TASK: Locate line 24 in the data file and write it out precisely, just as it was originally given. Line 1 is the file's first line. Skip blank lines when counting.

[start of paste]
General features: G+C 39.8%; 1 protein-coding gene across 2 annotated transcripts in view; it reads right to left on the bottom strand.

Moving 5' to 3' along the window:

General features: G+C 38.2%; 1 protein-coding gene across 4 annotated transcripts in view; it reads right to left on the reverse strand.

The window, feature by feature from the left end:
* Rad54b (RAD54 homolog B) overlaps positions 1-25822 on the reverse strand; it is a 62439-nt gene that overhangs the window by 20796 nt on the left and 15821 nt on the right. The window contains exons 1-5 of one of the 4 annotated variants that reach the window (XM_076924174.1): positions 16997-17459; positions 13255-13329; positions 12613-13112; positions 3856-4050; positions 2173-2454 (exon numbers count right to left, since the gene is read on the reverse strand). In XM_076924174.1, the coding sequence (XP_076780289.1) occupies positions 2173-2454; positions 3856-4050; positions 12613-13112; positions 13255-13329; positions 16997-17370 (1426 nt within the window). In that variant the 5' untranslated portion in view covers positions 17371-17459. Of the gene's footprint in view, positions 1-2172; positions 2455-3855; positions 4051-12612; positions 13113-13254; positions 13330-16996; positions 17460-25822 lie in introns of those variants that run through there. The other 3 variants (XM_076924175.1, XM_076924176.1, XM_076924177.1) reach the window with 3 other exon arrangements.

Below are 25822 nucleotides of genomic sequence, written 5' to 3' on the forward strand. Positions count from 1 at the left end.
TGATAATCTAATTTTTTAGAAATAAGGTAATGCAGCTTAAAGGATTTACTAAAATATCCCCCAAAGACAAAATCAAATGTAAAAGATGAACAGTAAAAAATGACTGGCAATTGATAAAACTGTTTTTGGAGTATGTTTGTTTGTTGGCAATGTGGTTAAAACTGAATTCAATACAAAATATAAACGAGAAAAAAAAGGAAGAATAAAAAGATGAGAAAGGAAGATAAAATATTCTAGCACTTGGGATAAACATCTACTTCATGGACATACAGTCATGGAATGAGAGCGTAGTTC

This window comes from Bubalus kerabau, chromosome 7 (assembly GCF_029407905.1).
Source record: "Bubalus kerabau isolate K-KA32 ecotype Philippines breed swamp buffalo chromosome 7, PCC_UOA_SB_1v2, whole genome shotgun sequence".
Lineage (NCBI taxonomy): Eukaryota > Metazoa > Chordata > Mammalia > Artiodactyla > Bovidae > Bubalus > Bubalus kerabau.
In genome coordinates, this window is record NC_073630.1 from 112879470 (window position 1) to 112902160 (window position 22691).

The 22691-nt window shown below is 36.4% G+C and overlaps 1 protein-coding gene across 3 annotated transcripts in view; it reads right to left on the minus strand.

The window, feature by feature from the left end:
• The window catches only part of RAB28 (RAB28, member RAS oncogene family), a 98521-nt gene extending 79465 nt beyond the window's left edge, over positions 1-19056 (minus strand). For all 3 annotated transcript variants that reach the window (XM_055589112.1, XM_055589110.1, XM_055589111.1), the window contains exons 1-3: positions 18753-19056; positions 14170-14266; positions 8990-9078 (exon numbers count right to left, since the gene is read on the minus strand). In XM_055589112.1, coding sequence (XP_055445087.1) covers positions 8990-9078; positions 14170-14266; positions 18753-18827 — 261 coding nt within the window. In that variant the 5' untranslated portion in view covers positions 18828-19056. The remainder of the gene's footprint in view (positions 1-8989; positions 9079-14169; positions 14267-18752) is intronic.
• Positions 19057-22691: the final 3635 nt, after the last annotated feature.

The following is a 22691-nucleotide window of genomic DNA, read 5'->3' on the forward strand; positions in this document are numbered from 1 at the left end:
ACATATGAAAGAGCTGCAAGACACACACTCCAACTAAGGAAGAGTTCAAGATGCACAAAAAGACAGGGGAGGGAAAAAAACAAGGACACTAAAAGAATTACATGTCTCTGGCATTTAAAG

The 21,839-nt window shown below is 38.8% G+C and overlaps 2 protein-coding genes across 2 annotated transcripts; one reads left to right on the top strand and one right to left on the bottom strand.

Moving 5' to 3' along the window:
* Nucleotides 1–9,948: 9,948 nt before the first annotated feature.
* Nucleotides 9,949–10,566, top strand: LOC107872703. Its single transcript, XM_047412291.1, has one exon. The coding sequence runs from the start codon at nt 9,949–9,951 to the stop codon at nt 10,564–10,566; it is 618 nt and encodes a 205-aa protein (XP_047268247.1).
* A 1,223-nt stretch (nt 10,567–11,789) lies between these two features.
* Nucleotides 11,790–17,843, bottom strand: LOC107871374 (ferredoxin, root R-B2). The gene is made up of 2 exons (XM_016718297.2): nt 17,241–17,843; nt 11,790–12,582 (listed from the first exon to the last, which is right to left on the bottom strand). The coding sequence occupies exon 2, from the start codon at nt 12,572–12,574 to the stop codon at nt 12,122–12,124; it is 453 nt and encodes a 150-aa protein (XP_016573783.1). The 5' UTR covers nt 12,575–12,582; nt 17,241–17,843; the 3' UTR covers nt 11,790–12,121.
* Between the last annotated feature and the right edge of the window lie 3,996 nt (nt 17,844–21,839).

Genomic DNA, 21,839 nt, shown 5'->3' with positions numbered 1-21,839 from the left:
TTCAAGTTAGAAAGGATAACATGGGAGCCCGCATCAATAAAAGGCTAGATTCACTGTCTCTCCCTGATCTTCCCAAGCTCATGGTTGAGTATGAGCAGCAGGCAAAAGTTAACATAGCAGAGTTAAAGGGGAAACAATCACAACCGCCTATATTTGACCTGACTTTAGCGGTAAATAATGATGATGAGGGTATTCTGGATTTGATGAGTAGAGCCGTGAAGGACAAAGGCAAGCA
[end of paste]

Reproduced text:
* Between the last annotated feature and the right edge of the window lie 3,996 nt (nt 17,844–21,839).